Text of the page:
Trusts: Not Just for Millionaires Anymore

We have all heard of Trust Fund Babies. Maybe we even know one or two. When I was in school, Trustifarians were the most common variety: kids with trust funds who spent it all on their extra-curricular activities. Some people consider these young adults as warnings against setting up trusts for their families, but Trusts can actually be a powerful planning tool both for your money and for the transition of your children and grandchildren to adulthood.

Every family is different, every family member is different, and every trust should be different. If your grandchild is 16 and headed to Harvard next year with a sophomore status, maybe she will be able to handle a large inheritance all at once when she turns 21. Or maybe not: you never know. With a trust fund, you can give the trustee the power to give her money for the specific activities you name, whether they be educational expenses, medical expenses, or travel expenses. Whatever you want.

You can also use a trust to give incentives. Perhaps you really want your child or grandchild to attend graduate school, or travel to Europe, or live in your hometown: you can draft a trust that rewards the behaviors you deem appropriate. Obviously, you need to give the trustee the power to make decisions in grey areas. One possible grey area is an education that does not involve a traditional four-year college. If your child wants to be a chef, do you want her educational trust to provide for that? It can. You can define education (or any other word) yourself, that is part of the beauty of a trust.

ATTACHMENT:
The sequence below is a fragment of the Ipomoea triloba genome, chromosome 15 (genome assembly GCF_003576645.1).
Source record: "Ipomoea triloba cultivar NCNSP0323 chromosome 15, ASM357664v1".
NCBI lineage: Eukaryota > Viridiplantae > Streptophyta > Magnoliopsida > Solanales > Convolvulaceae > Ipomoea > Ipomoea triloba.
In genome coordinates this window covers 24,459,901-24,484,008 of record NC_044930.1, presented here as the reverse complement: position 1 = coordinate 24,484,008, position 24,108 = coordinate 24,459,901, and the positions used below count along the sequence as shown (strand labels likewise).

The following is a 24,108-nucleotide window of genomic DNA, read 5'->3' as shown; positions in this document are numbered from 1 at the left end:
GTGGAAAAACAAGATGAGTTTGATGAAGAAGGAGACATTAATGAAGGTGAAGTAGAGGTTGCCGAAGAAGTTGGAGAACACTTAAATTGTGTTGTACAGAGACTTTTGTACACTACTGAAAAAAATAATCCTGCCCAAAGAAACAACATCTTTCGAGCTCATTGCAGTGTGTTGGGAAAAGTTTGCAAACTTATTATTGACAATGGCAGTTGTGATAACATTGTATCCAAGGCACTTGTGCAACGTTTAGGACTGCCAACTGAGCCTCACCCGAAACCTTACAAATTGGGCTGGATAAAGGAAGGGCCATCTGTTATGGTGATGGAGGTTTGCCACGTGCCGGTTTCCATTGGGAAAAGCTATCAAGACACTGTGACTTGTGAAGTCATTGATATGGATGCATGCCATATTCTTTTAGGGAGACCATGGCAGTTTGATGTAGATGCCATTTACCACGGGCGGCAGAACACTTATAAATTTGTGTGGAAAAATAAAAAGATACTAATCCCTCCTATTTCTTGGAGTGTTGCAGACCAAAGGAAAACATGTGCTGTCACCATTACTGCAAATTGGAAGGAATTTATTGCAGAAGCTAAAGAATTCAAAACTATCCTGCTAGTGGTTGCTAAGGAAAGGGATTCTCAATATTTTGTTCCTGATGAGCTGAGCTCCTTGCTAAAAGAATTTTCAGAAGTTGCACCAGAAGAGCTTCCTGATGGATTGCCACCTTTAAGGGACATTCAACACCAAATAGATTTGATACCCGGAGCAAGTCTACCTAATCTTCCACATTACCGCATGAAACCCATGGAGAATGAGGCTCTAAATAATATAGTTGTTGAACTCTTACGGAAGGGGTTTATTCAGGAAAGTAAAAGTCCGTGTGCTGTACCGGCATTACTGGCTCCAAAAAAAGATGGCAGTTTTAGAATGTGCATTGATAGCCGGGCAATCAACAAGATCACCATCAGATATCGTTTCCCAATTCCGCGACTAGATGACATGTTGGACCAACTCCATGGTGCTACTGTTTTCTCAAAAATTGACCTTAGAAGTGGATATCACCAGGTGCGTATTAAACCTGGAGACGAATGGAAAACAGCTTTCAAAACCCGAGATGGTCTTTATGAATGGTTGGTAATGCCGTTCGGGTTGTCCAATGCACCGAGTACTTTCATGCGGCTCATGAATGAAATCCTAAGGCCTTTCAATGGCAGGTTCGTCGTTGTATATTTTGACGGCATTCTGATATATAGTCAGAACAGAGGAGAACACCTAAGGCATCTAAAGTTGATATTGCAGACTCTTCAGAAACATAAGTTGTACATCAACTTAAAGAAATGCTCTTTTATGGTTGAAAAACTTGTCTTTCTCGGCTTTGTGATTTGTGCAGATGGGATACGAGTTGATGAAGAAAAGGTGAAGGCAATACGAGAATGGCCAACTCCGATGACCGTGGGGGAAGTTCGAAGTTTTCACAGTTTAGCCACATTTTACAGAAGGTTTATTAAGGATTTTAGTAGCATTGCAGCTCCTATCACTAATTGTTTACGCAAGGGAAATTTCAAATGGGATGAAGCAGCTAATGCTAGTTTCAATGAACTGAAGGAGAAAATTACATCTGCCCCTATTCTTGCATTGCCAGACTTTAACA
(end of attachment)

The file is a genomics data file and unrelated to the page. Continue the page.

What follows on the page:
A trust enables you to decide that a child gets X amount at age 18, Y amount at age 21, and Z amount after after completing their first marathon. It is your trust, you can make the rules.

A trust can be set up to provide for care of your pets after your death. A trust can provide an education for your neighbor's child. A trust can do almost anything, which is why they are not just for Millionaires any more.

Monday, May 3, 2010

Can I Get a Divorce Without An Attorney?

Of course! The American legal system is set up so those who either do not want or cannot afford an attorney can access the Courts without one. But therein lies the point: a client does not hire an attorney for access, they hire one for information and expertise.